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Effects of pre-conditioning on behavior and physiology of horses during a standardised learning task

By Kate Fenner, Holly Webb, Melissa J. Starling, Rafael Freire, Petra Buckley, Paul D. McGreevy

Category Journal Articles

Rein tension is used to apply pressure to control both ridden and unridden horses. The pressure is delivered by equipment such as the bit, which may restrict voluntary movement and cause changes in behavior and physiology. Managing the effects of such pressure on arousal level and behavioral indicators will optimise horse learning outcomes. This study examined the effect of training horses to turn away from bit pressure on cardiac outcomes and behavior (including responsiveness) over the course of eight trials in a standardised learning task. The experimental procedure consisted of a resting phase, treatment/control phase, standardised learning trials requiring the horses (n = 68) to step backwards in response to bit pressure and a recovery phase. As expected, heart rate increased (P = 0.028) when the handler applied rein tension during the treatment phase. The amount of rein tension required to elicit a response during treatment was higher on the left than the right rein (P = 0.009). Total rein tension required for trials reduced (P < 0.001) as they progressed, as did time taken (P < 0.001) and steps taken (P < 0.001). The incidence of head tossing decreased (P = 0.015) with the progression of the trials and was higher (P = 0.018) for the control horses than the treated horses. These results suggest that preparing the horses for the lesson and slightly raising their arousal levels, improved learning outcomes.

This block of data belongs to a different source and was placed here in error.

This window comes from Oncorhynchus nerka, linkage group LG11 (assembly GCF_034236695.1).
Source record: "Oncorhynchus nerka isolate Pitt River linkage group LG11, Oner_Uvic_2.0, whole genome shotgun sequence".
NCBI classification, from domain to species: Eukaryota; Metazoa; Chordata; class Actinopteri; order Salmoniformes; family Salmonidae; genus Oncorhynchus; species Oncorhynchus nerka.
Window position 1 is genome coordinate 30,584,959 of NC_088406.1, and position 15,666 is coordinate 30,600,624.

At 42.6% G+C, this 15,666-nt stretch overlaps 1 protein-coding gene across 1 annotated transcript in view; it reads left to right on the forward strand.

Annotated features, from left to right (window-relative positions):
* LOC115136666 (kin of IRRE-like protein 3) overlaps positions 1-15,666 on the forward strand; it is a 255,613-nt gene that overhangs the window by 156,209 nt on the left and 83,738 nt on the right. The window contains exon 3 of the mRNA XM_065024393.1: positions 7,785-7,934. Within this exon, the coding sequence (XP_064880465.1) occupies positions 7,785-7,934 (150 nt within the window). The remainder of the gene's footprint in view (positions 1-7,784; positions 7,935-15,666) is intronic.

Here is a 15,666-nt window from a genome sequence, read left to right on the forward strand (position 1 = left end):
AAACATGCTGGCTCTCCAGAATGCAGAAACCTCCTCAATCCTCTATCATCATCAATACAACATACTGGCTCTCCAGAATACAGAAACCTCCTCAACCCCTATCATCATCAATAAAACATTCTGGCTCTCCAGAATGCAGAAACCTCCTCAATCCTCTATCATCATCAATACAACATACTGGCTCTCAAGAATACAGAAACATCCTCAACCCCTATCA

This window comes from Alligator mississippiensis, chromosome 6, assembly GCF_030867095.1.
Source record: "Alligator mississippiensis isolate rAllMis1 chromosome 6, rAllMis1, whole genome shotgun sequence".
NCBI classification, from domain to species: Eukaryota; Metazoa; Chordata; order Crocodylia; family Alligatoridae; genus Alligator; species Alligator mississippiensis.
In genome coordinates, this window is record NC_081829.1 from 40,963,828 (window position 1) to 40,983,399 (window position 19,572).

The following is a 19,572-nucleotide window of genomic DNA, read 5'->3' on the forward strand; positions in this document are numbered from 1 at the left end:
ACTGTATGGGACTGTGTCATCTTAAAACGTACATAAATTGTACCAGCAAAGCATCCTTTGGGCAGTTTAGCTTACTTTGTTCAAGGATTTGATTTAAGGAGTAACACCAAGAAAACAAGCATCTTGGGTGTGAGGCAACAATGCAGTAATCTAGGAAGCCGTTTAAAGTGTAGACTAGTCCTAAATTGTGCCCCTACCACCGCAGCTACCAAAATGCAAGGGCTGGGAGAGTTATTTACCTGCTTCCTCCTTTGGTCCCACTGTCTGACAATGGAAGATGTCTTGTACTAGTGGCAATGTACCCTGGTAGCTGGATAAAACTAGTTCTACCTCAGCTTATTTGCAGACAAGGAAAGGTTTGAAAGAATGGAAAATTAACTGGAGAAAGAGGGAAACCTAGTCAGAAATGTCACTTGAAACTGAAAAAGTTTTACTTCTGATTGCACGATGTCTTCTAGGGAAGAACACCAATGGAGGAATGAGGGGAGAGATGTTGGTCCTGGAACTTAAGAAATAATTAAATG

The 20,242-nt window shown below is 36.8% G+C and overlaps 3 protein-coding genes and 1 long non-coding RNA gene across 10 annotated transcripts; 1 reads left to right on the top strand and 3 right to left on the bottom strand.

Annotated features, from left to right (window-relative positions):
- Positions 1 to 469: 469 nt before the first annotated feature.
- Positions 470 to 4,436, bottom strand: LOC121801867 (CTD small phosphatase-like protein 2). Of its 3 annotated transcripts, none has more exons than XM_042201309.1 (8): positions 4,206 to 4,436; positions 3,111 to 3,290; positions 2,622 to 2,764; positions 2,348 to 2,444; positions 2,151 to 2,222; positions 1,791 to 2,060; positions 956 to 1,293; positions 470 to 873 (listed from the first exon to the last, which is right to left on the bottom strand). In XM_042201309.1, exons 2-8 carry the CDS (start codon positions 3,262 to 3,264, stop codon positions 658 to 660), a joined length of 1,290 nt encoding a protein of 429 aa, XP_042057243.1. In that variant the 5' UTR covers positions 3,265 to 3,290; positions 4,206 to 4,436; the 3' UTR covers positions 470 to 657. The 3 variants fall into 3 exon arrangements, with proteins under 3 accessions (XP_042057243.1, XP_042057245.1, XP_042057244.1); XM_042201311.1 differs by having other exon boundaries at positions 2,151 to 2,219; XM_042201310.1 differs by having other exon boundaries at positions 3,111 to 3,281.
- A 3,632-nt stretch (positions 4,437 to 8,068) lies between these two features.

Marcy Wilhelm-South

Purdue University

Date 2017
Publication Title PLoS ONE
Volume 12
Issue 3
Pages 17
DOI 10.1371/journal.pone.0174313
Language English
Additional Language English
Cite this work

Researchers should cite this work as follows:

  1. Animal roles
  2. Anxiety
  3. Cognitive disorders
  4. Emotions
  5. Heart rate
  6. Horses
  7. Learning
  8. open access
  9. Pets and companion animals
  10. training
  1. open access